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Scheduling delegate's interim decisions and invitation for further comment: ACCS/ACMS, July 2016

Scheduling medicines and poisons

15 September 2016

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2.3 Phenol

Note

  • Red strikethrough text indicates text that has been deleted.
  • Green italicised text indicates text that has been added.
Referred scheduling proposal

An application was submitted to amend the existing Schedule 6 entry for phenol to include cosmetic use with an appropriate concentration cut-off and to consider appropriate Appendix E and F statements.

Scheduling history

Phenols were first included in Schedule 2 in January 1955 as carbolic acid (phenol), cresylic acid and other homologues containing 3% or more by weight of such poison except (a) in the provisions of Schedules 5 or 6; (b) in smelling salts; (c) a compound of a phenol with a metal. The Schedule 5 entry for carbolic acid was for all liquid substances containing less than 3% by weight of phenol or its homologues for use as a disinfectant. An entry was also included in Schedule 5 as phenyle when containing less than 3% phenol or its homologues for use as a disinfectant. Phenol and homologues (all preparations containing more than 3% of such substance) were also included in Appendix 1, advising on a statement requirement for the poison. There was no specific entry for phenol or carbolic acid in Schedule 6.

In February 1991, the Drugs and Poisons Schedule Standing Committee (DPSSC) considered an apparent conflict between entries in Appendix E for phenols and xylenols. The committee advised that standard statement 'J' be modified by the addition of "do not induce vomiting" in order to make it clearer. The committee felt that this proposal should be brought back to committee when a review of the issue of first aid for phenolic substances had been completed.

In August 1994, editorial amendments were made to the Schedule 2 entry for phenol to specify preparations for external use containing 3 per cent or less of phenol for human therapeutic use.

In November 1998, the National Drugs and Poisons Committee (NDPSC) agreed with working party recommendations to the New Zealand Ministry of Health to amend the Schedule 1 entry for phenol. The recommendations included adoption into Part 1, Schedule 1 of the Medicines Act of Phenol in medicines for injection, amendment of the part III entry to include phenol, in medicines other than for injection, containing more than 3 per cent of phenol. The committee deferred advice to remove the words 'for therapeutic use' from the current Schedule 4 entry for phenol, remove the wording 'For Human therapeutic use' in Schedule 2 and temperature references were replaced with separate entries for phenol, cresol and xylenol and replace the Schedule 6 entry with phenol, (including cresols and xylenols) or any homologue of phenol boiling below 220 degrees Celsius, except (a) for therapeutic use (b) in preparations containing 3 per cent or less of such substances.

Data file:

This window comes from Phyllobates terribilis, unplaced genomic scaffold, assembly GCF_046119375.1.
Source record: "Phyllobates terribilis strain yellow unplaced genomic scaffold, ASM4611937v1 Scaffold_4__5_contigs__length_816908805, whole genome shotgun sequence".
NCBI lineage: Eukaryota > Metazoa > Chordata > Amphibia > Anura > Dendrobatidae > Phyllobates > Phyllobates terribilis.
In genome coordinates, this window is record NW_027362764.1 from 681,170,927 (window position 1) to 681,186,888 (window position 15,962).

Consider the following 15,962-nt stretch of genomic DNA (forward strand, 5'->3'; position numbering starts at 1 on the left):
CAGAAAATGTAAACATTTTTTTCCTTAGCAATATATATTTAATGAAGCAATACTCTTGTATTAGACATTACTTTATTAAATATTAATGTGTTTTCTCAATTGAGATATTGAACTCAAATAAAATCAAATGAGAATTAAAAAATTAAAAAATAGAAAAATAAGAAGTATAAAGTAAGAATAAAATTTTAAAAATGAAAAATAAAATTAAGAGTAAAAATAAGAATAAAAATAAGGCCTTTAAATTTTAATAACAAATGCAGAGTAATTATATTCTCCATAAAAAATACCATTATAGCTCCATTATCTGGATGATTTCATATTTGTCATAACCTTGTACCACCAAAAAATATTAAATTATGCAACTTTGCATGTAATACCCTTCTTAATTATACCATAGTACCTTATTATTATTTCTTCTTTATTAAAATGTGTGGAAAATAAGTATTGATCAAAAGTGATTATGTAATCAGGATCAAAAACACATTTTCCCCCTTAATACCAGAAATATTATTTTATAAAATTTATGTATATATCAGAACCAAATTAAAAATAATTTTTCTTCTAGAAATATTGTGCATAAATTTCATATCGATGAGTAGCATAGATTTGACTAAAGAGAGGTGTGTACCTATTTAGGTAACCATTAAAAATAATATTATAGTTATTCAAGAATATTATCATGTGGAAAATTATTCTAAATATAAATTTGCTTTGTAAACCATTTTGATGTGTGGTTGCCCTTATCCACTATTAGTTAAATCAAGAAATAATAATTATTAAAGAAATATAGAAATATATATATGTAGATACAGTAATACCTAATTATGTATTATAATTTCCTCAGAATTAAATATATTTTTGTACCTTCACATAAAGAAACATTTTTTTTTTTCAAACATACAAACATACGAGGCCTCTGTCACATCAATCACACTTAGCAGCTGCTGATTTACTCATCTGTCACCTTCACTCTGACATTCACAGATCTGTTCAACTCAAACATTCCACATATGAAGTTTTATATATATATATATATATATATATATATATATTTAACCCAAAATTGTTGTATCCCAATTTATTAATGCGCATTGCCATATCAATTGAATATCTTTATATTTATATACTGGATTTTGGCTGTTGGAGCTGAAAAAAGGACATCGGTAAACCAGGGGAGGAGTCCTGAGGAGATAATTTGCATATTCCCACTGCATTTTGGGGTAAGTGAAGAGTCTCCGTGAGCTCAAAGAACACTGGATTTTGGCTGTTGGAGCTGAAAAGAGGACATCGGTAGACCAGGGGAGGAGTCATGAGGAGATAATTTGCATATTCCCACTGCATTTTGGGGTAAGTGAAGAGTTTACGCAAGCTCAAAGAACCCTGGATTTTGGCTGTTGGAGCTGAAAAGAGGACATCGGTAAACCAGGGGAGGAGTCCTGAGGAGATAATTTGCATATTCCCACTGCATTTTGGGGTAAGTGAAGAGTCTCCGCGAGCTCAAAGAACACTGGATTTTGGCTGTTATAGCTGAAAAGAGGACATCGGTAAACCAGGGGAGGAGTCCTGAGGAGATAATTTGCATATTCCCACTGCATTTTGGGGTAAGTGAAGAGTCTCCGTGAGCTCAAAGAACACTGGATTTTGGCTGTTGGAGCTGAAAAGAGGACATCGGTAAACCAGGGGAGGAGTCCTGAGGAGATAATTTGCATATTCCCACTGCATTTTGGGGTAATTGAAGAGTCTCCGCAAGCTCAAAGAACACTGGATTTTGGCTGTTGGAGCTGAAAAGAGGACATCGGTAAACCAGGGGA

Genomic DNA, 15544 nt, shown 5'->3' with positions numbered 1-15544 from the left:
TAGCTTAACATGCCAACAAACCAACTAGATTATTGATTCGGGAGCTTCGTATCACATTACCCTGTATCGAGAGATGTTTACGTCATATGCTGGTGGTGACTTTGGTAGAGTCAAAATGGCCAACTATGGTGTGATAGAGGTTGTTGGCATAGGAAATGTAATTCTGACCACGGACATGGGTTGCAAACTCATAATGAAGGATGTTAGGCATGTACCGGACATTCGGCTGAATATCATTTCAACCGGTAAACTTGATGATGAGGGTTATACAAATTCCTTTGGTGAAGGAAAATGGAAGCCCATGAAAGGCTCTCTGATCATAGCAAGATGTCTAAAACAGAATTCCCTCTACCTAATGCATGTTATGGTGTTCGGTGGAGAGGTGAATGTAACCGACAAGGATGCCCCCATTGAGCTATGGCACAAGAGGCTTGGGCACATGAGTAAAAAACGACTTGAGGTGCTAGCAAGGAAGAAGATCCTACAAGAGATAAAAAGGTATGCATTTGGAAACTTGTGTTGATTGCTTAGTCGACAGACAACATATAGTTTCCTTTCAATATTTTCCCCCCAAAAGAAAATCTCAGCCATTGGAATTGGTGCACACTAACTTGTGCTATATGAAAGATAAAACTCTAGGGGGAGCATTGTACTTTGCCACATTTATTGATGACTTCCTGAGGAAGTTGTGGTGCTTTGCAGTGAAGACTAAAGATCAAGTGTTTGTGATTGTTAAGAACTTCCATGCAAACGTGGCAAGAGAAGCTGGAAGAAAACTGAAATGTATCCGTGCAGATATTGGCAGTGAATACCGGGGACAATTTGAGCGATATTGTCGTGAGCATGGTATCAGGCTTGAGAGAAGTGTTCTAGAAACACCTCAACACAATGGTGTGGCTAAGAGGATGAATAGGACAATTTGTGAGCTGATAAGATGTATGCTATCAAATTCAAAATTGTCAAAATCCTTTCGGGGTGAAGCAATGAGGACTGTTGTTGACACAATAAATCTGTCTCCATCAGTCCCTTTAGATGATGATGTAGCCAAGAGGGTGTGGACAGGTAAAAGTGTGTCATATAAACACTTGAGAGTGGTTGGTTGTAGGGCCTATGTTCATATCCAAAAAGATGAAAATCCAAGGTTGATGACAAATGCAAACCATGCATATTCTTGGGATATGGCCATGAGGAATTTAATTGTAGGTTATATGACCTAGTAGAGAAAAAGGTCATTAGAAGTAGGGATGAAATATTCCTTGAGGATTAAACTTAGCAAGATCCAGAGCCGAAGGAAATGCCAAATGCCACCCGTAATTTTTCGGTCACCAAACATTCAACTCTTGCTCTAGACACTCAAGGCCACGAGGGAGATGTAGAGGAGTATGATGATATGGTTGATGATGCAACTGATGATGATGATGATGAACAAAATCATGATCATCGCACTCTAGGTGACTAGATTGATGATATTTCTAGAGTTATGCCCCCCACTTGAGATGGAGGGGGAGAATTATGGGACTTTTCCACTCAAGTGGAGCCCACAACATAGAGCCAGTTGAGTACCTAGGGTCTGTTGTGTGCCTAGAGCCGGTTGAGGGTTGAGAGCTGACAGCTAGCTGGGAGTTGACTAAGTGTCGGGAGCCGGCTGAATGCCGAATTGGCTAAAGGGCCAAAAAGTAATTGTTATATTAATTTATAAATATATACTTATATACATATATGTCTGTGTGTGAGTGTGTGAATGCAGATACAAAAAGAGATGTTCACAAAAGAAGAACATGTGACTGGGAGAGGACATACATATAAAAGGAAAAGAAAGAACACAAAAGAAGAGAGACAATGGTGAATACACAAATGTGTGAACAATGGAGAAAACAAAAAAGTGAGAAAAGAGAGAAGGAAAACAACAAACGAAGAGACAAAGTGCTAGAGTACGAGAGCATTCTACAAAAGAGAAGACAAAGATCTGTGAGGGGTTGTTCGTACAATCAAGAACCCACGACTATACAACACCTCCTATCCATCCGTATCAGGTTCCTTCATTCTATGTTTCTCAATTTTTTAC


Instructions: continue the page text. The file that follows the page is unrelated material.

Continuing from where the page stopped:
Between February 1999 and February 2000, the National Drugs and Poisons Schedule Committee (NDPSC) considered a proposal to delete the words 'therapeutic use' from Schedule 4 and 2 entries for numerous substances, including phenols. It was agreed to amend the entries to remove this wording in February 2000.

Between February 2001 and October 2002, the National Drugs and Poisons Schedule Committee (NDPSC) considered the first aid instruction Appendix E Part 2 statements for phenols, replacing a,c,j,s with A, G3, E2, with S3 for concentrations below 25% phenols. The committee also agreed that the statement S4 should be included in first aid instructions (instead of S3) for phenols at concentrations above 25 per cent.

Current scheduling status